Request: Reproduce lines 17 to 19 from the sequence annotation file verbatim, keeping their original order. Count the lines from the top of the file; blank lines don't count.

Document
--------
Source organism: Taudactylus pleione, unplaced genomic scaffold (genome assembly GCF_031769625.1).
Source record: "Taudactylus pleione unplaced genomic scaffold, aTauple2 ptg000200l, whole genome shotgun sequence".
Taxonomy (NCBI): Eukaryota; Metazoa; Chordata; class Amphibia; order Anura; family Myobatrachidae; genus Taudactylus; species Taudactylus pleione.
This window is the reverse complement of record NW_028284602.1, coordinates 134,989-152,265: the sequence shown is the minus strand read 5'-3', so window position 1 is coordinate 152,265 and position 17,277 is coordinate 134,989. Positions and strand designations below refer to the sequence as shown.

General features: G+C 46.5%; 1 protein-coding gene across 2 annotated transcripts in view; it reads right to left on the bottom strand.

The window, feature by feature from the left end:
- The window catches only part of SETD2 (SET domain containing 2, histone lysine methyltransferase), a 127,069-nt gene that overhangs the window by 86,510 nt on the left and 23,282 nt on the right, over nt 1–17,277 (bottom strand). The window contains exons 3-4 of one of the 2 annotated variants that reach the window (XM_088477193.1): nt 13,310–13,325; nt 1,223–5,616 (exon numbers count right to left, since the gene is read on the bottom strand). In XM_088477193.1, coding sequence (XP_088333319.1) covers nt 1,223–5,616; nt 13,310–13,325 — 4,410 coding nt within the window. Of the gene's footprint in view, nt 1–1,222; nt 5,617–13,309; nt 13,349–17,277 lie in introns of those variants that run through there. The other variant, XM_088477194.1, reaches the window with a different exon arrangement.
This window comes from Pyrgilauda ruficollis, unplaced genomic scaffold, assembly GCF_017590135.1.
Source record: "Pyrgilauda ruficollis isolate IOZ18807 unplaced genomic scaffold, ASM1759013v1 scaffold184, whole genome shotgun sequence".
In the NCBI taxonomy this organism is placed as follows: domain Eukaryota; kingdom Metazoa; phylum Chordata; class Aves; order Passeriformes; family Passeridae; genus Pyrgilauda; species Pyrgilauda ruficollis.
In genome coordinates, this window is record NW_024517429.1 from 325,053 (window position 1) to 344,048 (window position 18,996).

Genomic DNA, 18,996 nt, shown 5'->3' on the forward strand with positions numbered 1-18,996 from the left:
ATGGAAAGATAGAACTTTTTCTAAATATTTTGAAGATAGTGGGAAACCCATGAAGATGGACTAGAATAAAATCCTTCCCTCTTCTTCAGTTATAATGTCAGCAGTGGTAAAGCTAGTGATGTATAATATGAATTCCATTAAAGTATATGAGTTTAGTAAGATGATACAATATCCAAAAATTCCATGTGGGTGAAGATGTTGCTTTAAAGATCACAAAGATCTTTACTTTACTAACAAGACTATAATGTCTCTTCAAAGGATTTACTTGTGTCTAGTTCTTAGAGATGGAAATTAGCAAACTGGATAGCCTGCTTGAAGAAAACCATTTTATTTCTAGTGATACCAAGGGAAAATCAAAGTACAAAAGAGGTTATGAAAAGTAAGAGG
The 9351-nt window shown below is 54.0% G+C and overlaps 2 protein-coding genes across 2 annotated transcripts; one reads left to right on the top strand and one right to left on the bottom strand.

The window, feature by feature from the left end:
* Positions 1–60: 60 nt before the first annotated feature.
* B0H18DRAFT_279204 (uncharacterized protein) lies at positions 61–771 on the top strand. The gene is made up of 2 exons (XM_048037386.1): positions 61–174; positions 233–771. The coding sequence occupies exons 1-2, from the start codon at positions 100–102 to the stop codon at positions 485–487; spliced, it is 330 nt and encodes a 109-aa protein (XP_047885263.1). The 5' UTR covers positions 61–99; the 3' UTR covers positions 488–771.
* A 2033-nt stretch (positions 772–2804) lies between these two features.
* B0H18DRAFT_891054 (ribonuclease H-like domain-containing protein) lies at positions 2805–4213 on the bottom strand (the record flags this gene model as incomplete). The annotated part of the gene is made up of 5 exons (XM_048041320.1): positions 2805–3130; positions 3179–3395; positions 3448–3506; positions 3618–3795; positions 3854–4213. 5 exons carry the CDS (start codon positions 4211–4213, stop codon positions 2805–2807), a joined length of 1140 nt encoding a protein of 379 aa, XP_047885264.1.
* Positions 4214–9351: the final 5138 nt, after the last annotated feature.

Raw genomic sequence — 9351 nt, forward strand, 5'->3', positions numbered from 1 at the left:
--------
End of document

* B0H18DRAFT_279204 (uncharacterized protein) lies at positions 61–771 on the top strand. The gene is made up of 2 exons (XM_048037386.1): positions 61–174; positions 233–771. The coding sequence occupies exons 1-2, from the start codon at positions 100–102 to the stop codon at positions 485–487; spliced, it is 330 nt and encodes a 109-aa protein (XP_047885263.1). The 5' UTR covers positions 61–99; the 3' UTR covers positions 488–771.
* A 2033-nt stretch (positions 772–2804) lies between these two features.
* B0H18DRAFT_891054 (ribonuclease H-like domain-containing protein) lies at positions 2805–4213 on the bottom strand (the record flags this gene model as incomplete). The annotated part of the gene is made up of 5 exons (XM_048041320.1): positions 2805–3130; positions 3179–3395; positions 3448–3506; positions 3618–3795; positions 3854–4213. 5 exons carry the CDS (start codon positions 4211–4213, stop codon positions 2805–2807), a joined length of 1140 nt encoding a protein of 379 aa, XP_047885264.1.